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Enlightenment Is Beyond Description And Analysis
In the foregoing chapters we have had several occasions to re...

The Application Of The Law Of Causation To Morals
Although it may be needless to state here the law of causatio...

Retribution In The Past The Present And The Future Life
Then a question suggests itself: If there be no soul that su...

Man Is Not Good-natured Nor Bad-natured But Buddha-natured
We have had already occasion to observe that Zen teaches Bud...

Man Is Both Good-natured And Bad-natured According To Yan Hiung
According to Yang Hiung and his followers, good is no less re...

The Next Step In The Mental Training
In the next place we have to strive to be the master of our b...

The Beatitude Of Zen
We are far from denying, as already shown in the foregoing ch...

The Eternal Life As Taught By Professor Munsterberg
Some philosophical pessimists undervalue life simply because ...

The Great Person And Small Person
For these reasons Zen proposes to call man Buddha-natured or ...

The Examination Of The Notion Of Self
The belief in immortality is based on the strong instinct of ...

Epicureanism And Life
There are a good many people always buoyant in spirit and mir...

Let Go Of Your Idle Thoughts
[FN#263] A famous Zenist, Mu-go-koku-shi, is said to ha...

Change As Seen By Zen
Zen, like Hinayanism, does not deny the doctrine of Transienc...

The Creative Force Of Nature And Humanity
The innate tendency of self-preservation, which manifests its...

Idealism Is A Potent Medicine For Self-created Mental Disease
In so far as Buddhist idealism refers to the world of sense, ...

A Sutra Equal In Size To The Whole World
The holy writ that Zen masters admire is not one of parchment...

Idealistic Scepticism Concerning Religion And Morality
Similarly, it is the case with religion and morality. If we ...

Calmness Of Mind
The Yogi breathing above mentioned is fit rather for physical...

Real Self
If there be no individual soul either in mind or body, where ...

Bodhidharma's Disciples And The Transmission Of The Law[fn#31]
[FN#31] For details, see Chwen Tang Luh and Den Ka Roku, b...




Difficulties Are No Match For The Optimist








How can we suppose that we, the children of Buddha, are put at the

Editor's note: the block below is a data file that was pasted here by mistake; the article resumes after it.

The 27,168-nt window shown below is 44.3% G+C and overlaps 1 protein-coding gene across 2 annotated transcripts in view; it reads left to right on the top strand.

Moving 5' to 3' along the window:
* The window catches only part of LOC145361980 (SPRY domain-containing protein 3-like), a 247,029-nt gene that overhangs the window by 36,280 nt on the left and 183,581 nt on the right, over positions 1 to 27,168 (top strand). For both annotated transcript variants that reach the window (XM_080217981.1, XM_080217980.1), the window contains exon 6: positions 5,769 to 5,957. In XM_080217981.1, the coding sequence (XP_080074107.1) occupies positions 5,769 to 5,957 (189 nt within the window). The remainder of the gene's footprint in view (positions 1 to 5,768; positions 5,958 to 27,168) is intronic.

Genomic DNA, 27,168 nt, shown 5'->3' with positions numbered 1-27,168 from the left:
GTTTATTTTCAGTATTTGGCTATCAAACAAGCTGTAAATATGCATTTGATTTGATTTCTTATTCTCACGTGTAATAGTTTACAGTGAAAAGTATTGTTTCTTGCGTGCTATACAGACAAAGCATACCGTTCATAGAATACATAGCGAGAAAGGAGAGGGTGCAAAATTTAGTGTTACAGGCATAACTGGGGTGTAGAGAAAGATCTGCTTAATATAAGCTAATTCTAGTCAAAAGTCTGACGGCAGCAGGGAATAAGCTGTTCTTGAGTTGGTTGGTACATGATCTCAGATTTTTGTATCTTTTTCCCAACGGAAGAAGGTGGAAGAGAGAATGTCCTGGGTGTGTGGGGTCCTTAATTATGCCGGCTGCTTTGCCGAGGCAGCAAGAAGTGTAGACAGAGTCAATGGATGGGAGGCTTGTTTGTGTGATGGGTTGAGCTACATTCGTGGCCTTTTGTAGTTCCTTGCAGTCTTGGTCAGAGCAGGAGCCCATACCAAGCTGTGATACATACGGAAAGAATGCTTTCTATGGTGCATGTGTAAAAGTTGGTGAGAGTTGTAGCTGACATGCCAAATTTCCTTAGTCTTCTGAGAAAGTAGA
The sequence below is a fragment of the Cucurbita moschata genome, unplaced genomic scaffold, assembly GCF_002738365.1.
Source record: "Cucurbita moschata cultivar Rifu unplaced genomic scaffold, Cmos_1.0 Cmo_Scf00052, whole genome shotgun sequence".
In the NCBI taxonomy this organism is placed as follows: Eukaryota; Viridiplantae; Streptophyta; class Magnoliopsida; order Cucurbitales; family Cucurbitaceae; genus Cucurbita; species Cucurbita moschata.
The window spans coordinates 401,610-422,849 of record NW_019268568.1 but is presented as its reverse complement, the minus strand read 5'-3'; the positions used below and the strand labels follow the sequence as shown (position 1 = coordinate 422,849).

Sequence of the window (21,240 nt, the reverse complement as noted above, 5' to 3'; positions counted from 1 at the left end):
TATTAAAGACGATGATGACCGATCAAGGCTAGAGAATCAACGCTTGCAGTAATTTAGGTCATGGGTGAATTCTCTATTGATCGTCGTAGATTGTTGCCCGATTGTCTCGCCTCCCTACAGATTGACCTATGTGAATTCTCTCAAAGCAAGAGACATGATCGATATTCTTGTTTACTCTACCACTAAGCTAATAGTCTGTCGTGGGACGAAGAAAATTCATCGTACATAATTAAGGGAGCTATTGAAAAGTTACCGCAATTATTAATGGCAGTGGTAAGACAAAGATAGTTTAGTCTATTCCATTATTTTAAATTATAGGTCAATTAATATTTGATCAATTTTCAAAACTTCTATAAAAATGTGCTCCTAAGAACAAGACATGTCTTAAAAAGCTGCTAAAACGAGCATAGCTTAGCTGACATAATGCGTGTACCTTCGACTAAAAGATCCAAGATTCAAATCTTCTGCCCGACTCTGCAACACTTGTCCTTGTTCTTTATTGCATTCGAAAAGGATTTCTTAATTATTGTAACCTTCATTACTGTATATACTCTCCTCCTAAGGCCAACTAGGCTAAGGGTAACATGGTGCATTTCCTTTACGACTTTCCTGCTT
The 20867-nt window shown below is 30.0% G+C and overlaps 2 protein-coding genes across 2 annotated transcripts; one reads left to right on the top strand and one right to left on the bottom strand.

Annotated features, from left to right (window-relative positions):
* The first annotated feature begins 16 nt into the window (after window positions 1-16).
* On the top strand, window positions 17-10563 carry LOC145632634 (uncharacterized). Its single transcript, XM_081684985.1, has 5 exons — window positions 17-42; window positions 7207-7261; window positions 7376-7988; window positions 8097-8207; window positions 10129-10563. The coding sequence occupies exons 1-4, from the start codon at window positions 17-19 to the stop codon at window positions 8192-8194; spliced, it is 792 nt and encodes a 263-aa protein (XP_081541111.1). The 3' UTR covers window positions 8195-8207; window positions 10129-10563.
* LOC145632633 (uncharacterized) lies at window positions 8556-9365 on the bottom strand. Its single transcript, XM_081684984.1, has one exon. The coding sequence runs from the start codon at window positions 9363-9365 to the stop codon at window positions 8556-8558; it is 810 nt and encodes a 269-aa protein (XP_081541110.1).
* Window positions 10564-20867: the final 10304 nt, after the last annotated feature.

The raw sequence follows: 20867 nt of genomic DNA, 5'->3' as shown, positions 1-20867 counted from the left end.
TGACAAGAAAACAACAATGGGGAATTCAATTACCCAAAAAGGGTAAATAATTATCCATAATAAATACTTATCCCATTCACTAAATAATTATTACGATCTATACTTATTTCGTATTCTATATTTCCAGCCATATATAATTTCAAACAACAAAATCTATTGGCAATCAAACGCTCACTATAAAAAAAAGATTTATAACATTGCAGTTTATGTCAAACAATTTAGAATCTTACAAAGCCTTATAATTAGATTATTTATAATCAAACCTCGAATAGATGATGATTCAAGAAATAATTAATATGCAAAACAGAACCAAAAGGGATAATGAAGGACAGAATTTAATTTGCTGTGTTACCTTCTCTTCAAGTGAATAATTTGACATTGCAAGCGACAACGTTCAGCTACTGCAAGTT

mercy of petty troubles, or intended to be crushed by obstacles? Are
we not endowed with inner force to fight successfully against
obstacles and difficulties, and to wrest trophies of glory from
hardships? Are we to be slaves to the vicissitudes of fortune? Are
we doomed to be victims for the jaws of the environment? It is not
external obstacles themselves, but our inner fear and doubt that
prove to be the stumbling-blocks in the path to success; not material
loss, but timidity and hesitation that ruin us for ever.

Difficulties are no match for the optimist, who does not fly from
them, but welcomes them. He has a mental prism which can separate
the insipid white light of existence into bright hues. He has a
mental alchemy by which he can produce golden instruction out of the
dross of failure. He has a spiritual magic which makes the nectar of
joy out of the tears of sorrow. He has a clairvoyant eye that can
perceive the existence of hope through the iron walls of despair.
Prosperity tends to make one forget the grace of Buddha, but
adversity brings forth one's religious conviction. Christ on the
cross was more Christ than Jesus at the table. Luther at war with
the Pope was more Luther than he at peace. Nichi-ren[FN#225] laid
the foundation of his church when sword and sceptre threatened him
with death. Shin-ran[FN#226] and Hen-en[FN#227] established their
respective faiths when they were exiled. When they were exiled, they
complained not, resented not, regretted not, repented not, lamented
not, but contentedly and joyously they met with their inevitable
calamity and conquered it. Ho-nen is said to have been still more
joyous and contented when be bad suffered from a serious disease,
because he had the conviction that his desired end was at hand.


[FN#225] The founder (1222-1282) of the Nichi Ren Sect, who was
exiled in 1271 to the Island of Sado. For the history and doctrine
of the Sect, see I A Short History of the Twelve Japanese Buddhist
Sects,' by B. Nanjo, pp. 132-147.

[FN#226] The founder (1173-1262) of the Shin Sect, who was banished
to the province of Eechigo in 1207. See Nanjo's 'History,' pp.
122-131.

[FN#227] The founder (1131 1212) of the Jo Do Sect, who was exiled
to the Island of Tosa in 1207. See Nanjo's 'History,' pp. 104-113.


A Chinese monk, E Kwai by name, one day seated himself in a quiet
place among hills and practised Dhyana. None was there to disturb
the calm enjoyment of his meditation. The genius of the hill was so
much stung by his envy that he made up his mind to break by surprise
the mental serenity of the monk. Having supposed nothing ordinary
would be effective, he appeared all on a sudden before the man,
assuming the frightful form of a headless monster. E Kwai being
disturbed not a whit, calmly eyed the monster, and observed with a
smile: Thou hast no head, monster! How happy thou shouldst be, for
thou art in no danger of losing thy head, nor of suffering from
headache!

Were we born headless, should we not be happy, as we have to suffer
from no headache? Were we born eyeless, should we not be happy, as
we are in no danger of suffering from eye disease? Ho Ki
Ichi,[FN#228] a great blind scholar, was one evening giving a
lecture, without knowing that the light had been put out by the wind.
When his pupils requested him to stop for a moment, he remarked with
a smile: Why, how inconvenient are your eyes! Where there is
contentment, there is Paradise.

[FN#228] Hanawa (1746-1821), who published Gun-sho-rui-zu in 1782.






Next: Do Thy Best And Leave The Rest To Providence

Previous: Life In The Concrete



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